Bronze anodized window frames, black Cesarstone countertops, natural birch cabinets and Watershed Blocks. Lighted from above as they are here, the color variations in each individual block reveal the mineral origins of their composition.
Watershed Block currently qualifies for LEED 2009 in the following categories:
• Energy and Atmosphere | EA 1 | Optimize Energy
• Materials and Resources | MR4 | Recycled Content
• Materials and Resources | MR5 | Local / Regional Material
• Materials and Resources | MR8 | Durable Building
Watershed Materials is commissioning a Life Cycle Assessment (LCA) study of Watershed Blocks. The LCA will offer a quantitative assessment of the environmental impacts of Watershed Block as compared to conventional concrete block products.
The LCA will be used to develop a Type III Environmental Product Declaration (EPD) according to the Product Category Rules (PCR) for unitized masonry, which are currently under development by the National Concrete Masonry Association with anticipated release in August, 2014. Watershed Materials is currently in the process of securing a Health Product Declaration (HPD) for its products.
These declarations will allow Watershed Block to continue to qualify for LEED points under the new LEED 4.0 revisions.
Arkin Tilt Architects is an award-winning firm specializing in energy and resource efficient design. This home was constructed using Watershed Block both for the sustainability profile and for the aesthetic connections to the earth surrounding the property.
Watershed Blocks are special in the way that they capture the character of the earth from which they are formed. The blocks are produced from local, recycled quarry material.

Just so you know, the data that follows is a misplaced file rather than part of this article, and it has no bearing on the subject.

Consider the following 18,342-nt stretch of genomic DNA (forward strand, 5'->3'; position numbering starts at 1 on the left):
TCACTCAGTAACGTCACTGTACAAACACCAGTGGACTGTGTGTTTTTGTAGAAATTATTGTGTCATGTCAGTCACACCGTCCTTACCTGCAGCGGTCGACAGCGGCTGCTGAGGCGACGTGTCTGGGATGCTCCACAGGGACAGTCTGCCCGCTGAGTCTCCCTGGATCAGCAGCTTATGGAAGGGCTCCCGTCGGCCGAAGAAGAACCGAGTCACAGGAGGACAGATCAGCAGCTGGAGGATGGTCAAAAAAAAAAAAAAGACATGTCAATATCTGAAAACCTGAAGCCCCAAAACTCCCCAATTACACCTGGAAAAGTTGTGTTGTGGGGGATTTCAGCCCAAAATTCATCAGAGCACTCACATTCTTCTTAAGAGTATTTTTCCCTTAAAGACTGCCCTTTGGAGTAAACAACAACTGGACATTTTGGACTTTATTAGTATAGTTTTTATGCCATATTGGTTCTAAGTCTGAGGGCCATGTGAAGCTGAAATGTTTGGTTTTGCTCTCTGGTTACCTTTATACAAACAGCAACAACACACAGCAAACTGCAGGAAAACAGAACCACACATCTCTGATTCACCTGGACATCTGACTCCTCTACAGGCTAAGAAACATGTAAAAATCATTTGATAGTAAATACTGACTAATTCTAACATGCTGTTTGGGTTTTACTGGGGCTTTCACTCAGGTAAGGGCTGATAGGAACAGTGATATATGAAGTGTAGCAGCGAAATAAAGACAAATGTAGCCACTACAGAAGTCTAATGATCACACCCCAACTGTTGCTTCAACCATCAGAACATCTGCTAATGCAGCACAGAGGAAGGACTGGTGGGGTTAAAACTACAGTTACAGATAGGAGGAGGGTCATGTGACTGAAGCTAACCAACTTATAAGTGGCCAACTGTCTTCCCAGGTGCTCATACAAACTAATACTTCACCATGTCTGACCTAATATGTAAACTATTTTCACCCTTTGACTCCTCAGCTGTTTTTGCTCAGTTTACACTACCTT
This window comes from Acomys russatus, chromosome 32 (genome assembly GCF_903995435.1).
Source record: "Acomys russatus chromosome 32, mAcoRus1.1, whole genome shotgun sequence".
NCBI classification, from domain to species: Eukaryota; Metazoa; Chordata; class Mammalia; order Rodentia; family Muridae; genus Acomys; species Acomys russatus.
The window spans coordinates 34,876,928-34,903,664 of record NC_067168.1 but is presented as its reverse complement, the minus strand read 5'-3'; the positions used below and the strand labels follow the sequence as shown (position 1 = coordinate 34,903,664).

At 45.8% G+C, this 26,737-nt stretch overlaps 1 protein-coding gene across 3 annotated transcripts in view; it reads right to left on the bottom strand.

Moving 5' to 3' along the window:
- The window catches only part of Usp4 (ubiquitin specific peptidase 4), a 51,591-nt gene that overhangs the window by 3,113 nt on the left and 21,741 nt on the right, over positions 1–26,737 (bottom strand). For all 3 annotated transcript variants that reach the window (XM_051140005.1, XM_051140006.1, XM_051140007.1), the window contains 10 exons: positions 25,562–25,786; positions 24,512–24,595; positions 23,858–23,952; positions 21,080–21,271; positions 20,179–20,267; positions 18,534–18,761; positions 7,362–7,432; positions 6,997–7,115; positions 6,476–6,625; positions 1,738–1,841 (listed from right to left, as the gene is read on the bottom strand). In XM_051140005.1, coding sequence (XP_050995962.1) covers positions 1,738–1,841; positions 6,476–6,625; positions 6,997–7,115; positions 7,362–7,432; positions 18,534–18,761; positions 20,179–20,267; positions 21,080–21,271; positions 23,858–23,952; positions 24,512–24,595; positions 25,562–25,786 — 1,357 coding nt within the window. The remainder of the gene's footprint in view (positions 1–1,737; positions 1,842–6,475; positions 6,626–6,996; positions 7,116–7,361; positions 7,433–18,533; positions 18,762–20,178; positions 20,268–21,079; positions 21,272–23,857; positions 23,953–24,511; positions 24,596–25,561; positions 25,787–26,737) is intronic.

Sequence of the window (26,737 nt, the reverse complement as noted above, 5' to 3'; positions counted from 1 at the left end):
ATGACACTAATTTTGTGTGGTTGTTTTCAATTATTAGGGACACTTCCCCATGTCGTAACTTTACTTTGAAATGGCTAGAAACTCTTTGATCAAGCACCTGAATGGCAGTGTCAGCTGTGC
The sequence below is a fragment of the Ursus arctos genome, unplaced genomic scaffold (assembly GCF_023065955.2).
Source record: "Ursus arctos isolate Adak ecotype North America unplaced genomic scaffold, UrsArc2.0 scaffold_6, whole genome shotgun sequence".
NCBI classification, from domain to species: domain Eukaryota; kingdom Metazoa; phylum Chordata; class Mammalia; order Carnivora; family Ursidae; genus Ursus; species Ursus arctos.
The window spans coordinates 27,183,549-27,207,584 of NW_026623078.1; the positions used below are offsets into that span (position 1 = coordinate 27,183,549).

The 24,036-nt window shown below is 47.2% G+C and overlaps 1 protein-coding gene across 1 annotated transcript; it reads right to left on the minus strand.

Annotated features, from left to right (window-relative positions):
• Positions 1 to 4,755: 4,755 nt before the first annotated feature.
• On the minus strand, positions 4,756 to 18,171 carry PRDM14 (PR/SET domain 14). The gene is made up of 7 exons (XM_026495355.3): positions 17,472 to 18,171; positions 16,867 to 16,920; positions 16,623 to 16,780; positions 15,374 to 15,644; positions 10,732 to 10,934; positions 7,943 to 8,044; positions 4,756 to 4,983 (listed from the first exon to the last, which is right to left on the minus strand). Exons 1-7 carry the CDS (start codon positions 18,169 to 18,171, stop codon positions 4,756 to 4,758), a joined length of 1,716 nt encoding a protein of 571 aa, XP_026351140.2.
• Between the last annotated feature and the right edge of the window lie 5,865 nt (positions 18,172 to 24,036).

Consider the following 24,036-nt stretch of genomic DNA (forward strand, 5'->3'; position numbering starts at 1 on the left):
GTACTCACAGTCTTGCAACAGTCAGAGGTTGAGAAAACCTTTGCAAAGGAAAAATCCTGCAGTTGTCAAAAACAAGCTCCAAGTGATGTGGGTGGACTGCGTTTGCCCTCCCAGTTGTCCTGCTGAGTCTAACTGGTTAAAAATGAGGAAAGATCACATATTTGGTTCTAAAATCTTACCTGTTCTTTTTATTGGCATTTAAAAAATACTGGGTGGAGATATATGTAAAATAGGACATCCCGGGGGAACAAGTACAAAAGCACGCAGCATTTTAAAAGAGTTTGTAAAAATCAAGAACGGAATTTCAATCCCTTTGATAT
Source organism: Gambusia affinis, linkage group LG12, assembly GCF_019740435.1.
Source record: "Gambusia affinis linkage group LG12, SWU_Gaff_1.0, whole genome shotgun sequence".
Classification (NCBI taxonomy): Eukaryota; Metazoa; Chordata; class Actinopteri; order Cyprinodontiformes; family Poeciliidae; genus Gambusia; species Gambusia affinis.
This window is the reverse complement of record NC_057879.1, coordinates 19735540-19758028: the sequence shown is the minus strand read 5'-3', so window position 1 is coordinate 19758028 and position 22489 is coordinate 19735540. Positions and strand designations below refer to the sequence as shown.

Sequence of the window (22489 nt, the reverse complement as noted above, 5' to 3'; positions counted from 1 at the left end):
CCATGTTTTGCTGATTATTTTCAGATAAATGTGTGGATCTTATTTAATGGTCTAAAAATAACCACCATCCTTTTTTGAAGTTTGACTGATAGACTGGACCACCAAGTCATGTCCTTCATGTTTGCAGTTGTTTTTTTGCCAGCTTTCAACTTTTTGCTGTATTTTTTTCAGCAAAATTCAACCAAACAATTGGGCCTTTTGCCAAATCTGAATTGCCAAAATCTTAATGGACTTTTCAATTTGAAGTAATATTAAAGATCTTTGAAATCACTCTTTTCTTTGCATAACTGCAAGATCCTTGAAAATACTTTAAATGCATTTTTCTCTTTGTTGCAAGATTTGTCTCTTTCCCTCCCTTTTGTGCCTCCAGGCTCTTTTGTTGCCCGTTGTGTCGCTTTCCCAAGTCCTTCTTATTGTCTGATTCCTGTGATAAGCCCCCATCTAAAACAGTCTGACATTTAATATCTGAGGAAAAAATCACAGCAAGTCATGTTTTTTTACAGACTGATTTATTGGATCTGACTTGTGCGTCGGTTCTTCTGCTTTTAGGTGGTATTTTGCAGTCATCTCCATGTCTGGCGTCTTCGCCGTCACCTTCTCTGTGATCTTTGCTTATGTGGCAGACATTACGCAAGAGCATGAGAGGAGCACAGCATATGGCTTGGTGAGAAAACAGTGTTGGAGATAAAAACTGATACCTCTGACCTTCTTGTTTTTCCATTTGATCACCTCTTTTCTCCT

1. An area or ridge of land that separates waters flowing to different rivers, basins, or seas.
2. An event or period marking a turning point in a course of action or state of affairs.
A long time ago, before anyone invented the wheel, buildings were constructed from materials close by. Earth, stone, log, and thatch were used to build shelter, and they were always sourced locally — from the watershed.
Humans recently abandoned this approach — glass sourced from China, marble from Brazil, clearcut timber from mountainsides on another continent. All of which ships jobs elsewhere, consumes vast amounts of diesel, and makes no use of available material close by.
Watershed Block is made from locally sourced recycled material found piling up at mines and quarries. The quartz crystals, feldspar, and clays impart local characteristics. The color, tone, and composition respect and reflect that sense of place. Waste material is compressed into block.
The word watershed derives its two meanings from the idea of a dividing line, one separating geography and the other evolution. Watershed Materials takes its name from both.
Out of the press, the blocks spread out along the roller conveyors where they undergo a twelve hour misting prior to being stacked onto pallets. After seven days of curing under plastic “hoodies” they are ready to install. Concrete blocks, in contrast, are cured in kilns with heat and steam.